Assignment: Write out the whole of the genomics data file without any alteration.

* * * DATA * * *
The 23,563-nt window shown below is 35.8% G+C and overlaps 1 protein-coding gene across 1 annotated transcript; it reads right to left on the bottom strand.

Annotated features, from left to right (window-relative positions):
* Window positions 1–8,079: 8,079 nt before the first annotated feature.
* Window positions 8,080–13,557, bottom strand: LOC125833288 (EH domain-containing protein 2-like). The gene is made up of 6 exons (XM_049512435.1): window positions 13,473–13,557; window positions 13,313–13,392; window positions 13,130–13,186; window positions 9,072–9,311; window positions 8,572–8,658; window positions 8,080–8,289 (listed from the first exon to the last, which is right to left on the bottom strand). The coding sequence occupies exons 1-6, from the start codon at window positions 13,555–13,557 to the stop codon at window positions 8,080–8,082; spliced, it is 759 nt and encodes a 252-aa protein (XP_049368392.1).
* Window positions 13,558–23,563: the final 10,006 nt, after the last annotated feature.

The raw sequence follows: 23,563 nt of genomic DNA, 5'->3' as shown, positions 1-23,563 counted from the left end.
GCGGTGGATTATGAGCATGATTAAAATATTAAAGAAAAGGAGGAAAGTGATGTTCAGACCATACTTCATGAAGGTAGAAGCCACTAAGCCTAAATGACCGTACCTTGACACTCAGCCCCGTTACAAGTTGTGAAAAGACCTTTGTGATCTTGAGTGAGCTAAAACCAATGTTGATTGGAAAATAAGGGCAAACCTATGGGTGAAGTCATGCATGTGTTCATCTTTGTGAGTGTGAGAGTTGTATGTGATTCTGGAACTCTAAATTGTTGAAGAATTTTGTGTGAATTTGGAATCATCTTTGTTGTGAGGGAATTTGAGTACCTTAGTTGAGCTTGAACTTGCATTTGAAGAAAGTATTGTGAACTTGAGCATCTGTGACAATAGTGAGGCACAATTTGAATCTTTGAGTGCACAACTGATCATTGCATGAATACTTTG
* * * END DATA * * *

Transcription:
The 23,563-nt window shown below is 35.8% G+C and overlaps 1 protein-coding gene across 1 annotated transcript; it reads right to left on the bottom strand.

Annotated features, from left to right (window-relative positions):
* Window positions 1–8,079: 8,079 nt before the first annotated feature.
* Window positions 8,080–13,557, bottom strand: LOC125833288 (EH domain-containing protein 2-like). The gene is made up of 6 exons (XM_049512435.1): window positions 13,473–13,557; window positions 13,313–13,392; window positions 13,130–13,186; window positions 9,072–9,311; window positions 8,572–8,658; window positions 8,080–8,289 (listed from the first exon to the last, which is right to left on the bottom strand). The coding sequence occupies exons 1-6, from the start codon at window positions 13,555–13,557 to the stop codon at window positions 8,080–8,082; spliced, it is 759 nt and encodes a 252-aa protein (XP_049368392.1).
* Window positions 13,558–23,563: the final 10,006 nt, after the last annotated feature.

The raw sequence follows: 23,563 nt of genomic DNA, 5'->3' as shown, positions 1-23,563 counted from the left end.
GCGGTGGATTATGAGCATGATTAAAATATTAAAGAAAAGGAGGAAAGTGATGTTCAGACCATACTTCATGAAGGTAGAAGCCACTAAGCCTAAATGACCGTACCTTGACACTCAGCCCCGTTACAAGTTGTGAAAAGACCTTTGTGATCTTGAGTGAGCTAAAACCAATGTTGATTGGAAAATAAGGGCAAACCTATGGGTGAAGTCATGCATGTGTTCATCTTTGTGAGTGTGAGAGTTGTATGTGATTCTGGAACTCTAAATTGTTGAAGAATTTTGTGTGAATTTGGAATCATCTTTGTTGTGAGGGAATTTGAGTACCTTAGTTGAGCTTGAACTTGCATTTGAAGAAAGTATTGTGAACTTGAGCATCTGTGACAATAGTGAGGCACAATTTGAATCTTTGAGTGCACAACTGATCATTGCATGAATACTTTG